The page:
Ultimately, Principal Latson recanted in a statement published in the Palm Beach Post:
“I regret that the verbiage that I used when responding to an email message from a parent, one year ago, did not accurately reflect my professional and personal commitment to educating all students about the atrocities of the Holocaust. It is critical that, as a society, we hold dear the memory of the victims and hold fast to our commitment to counter anti-Semitism.”
In other news, a Texas Representative paid a visit to his State Capitol to let his elected officials know what he thought about a summary decision, made without a public vote, by the State Preservation Board to take down a plaque commemorating the Children of the Confederacy. Spearheading the non-preservationist initiative were Texan Governor Abbot and Lieutenant Governor Patrick.
Eric Johnson informed the Texas lawmakers that one of them, Mr. Leach, had stated publicly that he would “take a sledgehammer to the plaque if it was up to him.”
Johnson pointed out that the militant Muslim group ISIS uses the same tactic and destroys historical religious sites. His term for this heavy-handed obliteration of tangible American heritage “cultural terrorism.”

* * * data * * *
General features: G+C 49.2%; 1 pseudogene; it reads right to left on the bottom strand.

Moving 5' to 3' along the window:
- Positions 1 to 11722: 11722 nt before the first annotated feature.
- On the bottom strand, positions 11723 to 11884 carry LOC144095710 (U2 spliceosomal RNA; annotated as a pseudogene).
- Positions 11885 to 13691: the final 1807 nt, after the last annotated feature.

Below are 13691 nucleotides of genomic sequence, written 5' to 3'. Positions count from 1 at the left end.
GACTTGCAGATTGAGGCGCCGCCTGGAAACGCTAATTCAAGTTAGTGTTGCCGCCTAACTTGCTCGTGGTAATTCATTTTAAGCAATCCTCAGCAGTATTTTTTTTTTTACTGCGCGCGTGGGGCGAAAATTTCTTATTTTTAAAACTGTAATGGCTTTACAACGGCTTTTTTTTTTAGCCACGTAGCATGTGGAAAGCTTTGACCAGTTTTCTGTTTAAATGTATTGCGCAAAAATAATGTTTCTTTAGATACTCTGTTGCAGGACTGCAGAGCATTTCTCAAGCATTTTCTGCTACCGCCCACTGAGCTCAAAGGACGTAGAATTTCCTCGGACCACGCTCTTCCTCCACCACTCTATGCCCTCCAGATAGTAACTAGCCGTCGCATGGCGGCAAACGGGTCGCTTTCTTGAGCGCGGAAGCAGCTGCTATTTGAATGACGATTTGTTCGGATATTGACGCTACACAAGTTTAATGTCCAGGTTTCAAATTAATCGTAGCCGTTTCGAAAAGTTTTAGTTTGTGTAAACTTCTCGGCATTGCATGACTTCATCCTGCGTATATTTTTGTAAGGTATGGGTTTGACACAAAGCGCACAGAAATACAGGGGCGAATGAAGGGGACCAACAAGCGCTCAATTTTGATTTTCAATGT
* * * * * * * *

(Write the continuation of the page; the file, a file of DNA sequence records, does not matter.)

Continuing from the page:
Johnson then accused the Texan State Preservation Board of committing cultural terrorism:
“You removed something that you had no business removing without public input.”
Johnson then leveled the question:
“Who in the heck do you think you are?”
Historical truths that are unpleasant, unflattering or unfashionable serve to remind future generations of mistakes never to repeat.
In October 2017, the Popular Book Company Canada recalled a third-grade textbook which had rewritten the unsavory bit about how American Indians were forced to relocate after pale-faced strangers claimed Native land for themselves:
“When the European settlers arrived, they needed land to live on. The First Nations peoples agreed to move to different areas to make room for the new settlements.”
Responding to the educated public’s outraged backlash at this flagrant misrepresentation of what actually happened, the publishers reversed their editorial opinion on Facebook and promised that, next time, they would ask real members of the First Nations’ peoples to help document this part of Canada’s history to reflect reality rather than some sanitized, ivory-tower fantasy thought fit for 10-year-old minds:
“We would also like to apologize to the First Nations’ communities, our customers, vendors, and partners. We know that we have to do better and we know that it will take us some time to improve upon this experience and earn back your trust. We ask for your patience and continued feedback as we look to improve.”
Admittedly, anyone can make a mistake. But some observers are concerned that the Canadian textbook snafu was just another ploy by cultural terrorists who want to wipe out another page of inconvenient and unpleasant – but genuine – history and rewrite the facts to suit themselves.